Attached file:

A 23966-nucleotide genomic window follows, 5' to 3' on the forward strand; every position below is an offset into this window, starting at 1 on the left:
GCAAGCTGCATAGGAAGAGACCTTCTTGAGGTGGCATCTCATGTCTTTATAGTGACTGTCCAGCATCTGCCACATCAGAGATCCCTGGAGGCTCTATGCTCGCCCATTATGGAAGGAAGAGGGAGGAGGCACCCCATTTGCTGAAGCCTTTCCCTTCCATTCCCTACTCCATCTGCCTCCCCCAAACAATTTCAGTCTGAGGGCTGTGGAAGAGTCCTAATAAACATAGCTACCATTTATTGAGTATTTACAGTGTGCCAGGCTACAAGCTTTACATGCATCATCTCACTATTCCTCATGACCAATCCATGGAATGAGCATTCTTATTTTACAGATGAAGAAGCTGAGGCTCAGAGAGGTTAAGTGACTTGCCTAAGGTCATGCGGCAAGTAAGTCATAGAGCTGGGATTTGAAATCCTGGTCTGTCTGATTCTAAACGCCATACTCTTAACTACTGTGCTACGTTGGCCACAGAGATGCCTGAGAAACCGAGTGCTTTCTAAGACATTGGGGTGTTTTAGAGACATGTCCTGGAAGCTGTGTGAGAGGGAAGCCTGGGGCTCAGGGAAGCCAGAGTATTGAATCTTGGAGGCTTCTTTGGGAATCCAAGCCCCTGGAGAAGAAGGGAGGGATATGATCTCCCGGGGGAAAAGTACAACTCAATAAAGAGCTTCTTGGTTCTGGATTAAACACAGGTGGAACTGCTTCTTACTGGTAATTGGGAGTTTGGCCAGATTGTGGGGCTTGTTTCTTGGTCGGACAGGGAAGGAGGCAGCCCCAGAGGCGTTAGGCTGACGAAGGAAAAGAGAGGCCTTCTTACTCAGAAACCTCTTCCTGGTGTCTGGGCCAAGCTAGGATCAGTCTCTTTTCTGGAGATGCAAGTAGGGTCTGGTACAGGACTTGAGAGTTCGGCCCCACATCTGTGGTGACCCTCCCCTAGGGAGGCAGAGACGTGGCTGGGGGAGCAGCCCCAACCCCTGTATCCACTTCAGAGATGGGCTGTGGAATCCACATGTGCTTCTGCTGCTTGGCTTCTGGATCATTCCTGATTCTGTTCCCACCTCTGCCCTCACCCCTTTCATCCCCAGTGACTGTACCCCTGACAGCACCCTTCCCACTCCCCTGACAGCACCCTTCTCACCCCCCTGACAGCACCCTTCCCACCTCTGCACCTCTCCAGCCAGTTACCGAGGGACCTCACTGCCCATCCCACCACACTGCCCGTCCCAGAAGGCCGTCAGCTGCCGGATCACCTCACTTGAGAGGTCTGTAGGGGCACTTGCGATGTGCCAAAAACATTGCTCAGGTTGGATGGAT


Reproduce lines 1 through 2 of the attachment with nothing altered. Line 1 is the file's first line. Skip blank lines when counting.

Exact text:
A 23966-nucleotide genomic window follows, 5' to 3' on the forward strand; every position below is an offset into this window, starting at 1 on the left:
GCAAGCTGCATAGGAAGAGACCTTCTTGAGGTGGCATCTCATGTCTTTATAGTGACTGTCCAGCATCTGCCACATCAGAGATCCCTGGAGGCTCTATGCTCGCCCATTATGGAAGGAAGAGGGAGGAGGCACCCCATTTGCTGAAGCCTTTCCCTTCCATTCCCTACTCCATCTGCCTCCCCCAAACAATTTCAGTCTGAGGGCTGTGGAAGAGTCCTAATAAACATAGCTACCATTTATTGAGTATTTACAGTGTGCCAGGCTACAAGCTTTACATGCATCATCTCACTATTCCTCATGACCAATCCATGGAATGAGCATTCTTATTTTACAGATGAAGAAGCTGAGGCTCAGAGAGGTTAAGTGACTTGCCTAAGGTCATGCGGCAAGTAAGTCATAGAGCTGGGATTTGAAATCCTGGTCTGTCTGATTCTAAACGCCATACTCTTAACTACTGTGCTACGTTGGCCACAGAGATGCCTGAGAAACCGAGTGCTTTCTAAGACATTGGGGTGTTTTAGAGACATGTCCTGGAAGCTGTGTGAGAGGGAAGCCTGGGGCTCAGGGAAGCCAGAGTATTGAATCTTGGAGGCTTCTTTGGGAATCCAAGCCCCTGGAGAAGAAGGGAGGGATATGATCTCCCGGGGGAAAAGTACAACTCAATAAAGAGCTTCTTGGTTCTGGATTAAACACAGGTGGAACTGCTTCTTACTGGTAATTGGGAGTTTGGCCAGATTGTGGGGCTTGTTTCTTGGTCGGACAGGGAAGGAGGCAGCCCCAGAGGCGTTAGGCTGACGAAGGAAAAGAGAGGCCTTCTTACTCAGAAACCTCTTCCTGGTGTCTGGGCCAAGCTAGGATCAGTCTCTTTTCTGGAGATGCAAGTAGGGTCTGGTACAGGACTTGAGAGTTCGGCCCCACATCTGTGGTGACCCTCCCCTAGGGAGGCAGAGACGTGGCTGGGGGAGCAGCCCCAACCCCTGTATCCACTTCAGAGATGGGCTGTGGAATCCACATGTGCTTCTGCTGCTTGGCTTCTGGATCATTCCTGATTCTGTTCCCACCTCTGCCCTCACCCCTTTCATCCCCAGTGACTGTACCCCTGACAGCACCCTTCCCACTCCCCTGACAGCACCCTTCTCACCCCCCTGACAGCACCCTTCCCACCTCTGCACCTCTCCAGCCAGTTACCGAGGGACCTCACTGCCCATCCCACCACACTGCCCGTCCCAGAAGGCCGTCAGCTGCCGGATCACCTCACTTGAGAGGTCTGTAGGGGCACTTGCGATGTGCCAAAAACATTGCTCAGGTTGGATGGAT